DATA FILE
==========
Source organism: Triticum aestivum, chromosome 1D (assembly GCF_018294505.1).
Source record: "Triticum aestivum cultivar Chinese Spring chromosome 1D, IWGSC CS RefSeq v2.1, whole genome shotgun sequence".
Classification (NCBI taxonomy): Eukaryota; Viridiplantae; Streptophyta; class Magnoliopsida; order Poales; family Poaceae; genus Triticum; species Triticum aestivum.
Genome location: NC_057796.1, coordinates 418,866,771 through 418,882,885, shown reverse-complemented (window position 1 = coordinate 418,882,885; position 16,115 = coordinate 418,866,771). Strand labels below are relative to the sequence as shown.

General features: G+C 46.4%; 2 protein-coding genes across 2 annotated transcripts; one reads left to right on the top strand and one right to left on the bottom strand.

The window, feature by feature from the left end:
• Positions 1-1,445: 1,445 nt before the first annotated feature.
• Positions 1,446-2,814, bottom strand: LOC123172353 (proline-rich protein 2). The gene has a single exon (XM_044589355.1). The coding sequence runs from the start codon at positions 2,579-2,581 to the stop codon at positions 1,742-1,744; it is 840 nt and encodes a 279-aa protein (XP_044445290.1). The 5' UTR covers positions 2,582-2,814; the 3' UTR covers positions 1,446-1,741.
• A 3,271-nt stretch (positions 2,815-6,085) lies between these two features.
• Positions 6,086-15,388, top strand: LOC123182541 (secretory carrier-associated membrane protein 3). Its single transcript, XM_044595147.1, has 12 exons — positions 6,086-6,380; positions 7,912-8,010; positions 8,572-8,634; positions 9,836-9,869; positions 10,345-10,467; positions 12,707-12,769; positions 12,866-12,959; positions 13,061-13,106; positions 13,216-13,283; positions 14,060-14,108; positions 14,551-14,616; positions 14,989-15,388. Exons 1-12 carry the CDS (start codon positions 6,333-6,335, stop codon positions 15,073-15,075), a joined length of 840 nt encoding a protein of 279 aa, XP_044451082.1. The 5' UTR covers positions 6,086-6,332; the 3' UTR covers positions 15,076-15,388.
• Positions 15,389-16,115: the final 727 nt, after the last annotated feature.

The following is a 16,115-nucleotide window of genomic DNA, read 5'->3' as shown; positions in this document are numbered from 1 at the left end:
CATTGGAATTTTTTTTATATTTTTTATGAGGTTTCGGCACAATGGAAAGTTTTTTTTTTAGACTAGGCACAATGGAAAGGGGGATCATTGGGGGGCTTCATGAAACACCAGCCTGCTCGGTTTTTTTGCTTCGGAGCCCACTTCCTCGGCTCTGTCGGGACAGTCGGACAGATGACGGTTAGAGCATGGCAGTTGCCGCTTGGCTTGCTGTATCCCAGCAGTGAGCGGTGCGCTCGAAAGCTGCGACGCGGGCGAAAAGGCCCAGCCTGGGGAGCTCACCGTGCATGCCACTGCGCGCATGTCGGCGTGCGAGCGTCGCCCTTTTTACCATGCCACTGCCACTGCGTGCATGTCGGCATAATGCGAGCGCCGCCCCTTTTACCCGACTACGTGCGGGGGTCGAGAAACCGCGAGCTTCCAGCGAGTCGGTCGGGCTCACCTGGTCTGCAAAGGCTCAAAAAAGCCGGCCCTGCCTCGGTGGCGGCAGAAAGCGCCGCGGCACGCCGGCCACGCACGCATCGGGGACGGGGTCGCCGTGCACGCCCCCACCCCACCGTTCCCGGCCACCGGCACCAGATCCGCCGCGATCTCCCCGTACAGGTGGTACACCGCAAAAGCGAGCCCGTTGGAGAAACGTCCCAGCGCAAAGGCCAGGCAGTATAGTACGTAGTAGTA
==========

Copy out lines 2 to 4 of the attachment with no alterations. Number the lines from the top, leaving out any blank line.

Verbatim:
Source record: "Triticum aestivum cultivar Chinese Spring chromosome 1D, IWGSC CS RefSeq v2.1, whole genome shotgun sequence".
Classification (NCBI taxonomy): Eukaryota; Viridiplantae; Streptophyta; class Magnoliopsida; order Poales; family Poaceae; genus Triticum; species Triticum aestivum.
Genome location: NC_057796.1, coordinates 418,866,771 through 418,882,885, shown reverse-complemented (window position 1 = coordinate 418,882,885; position 16,115 = coordinate 418,866,771). Strand labels below are relative to the sequence as shown.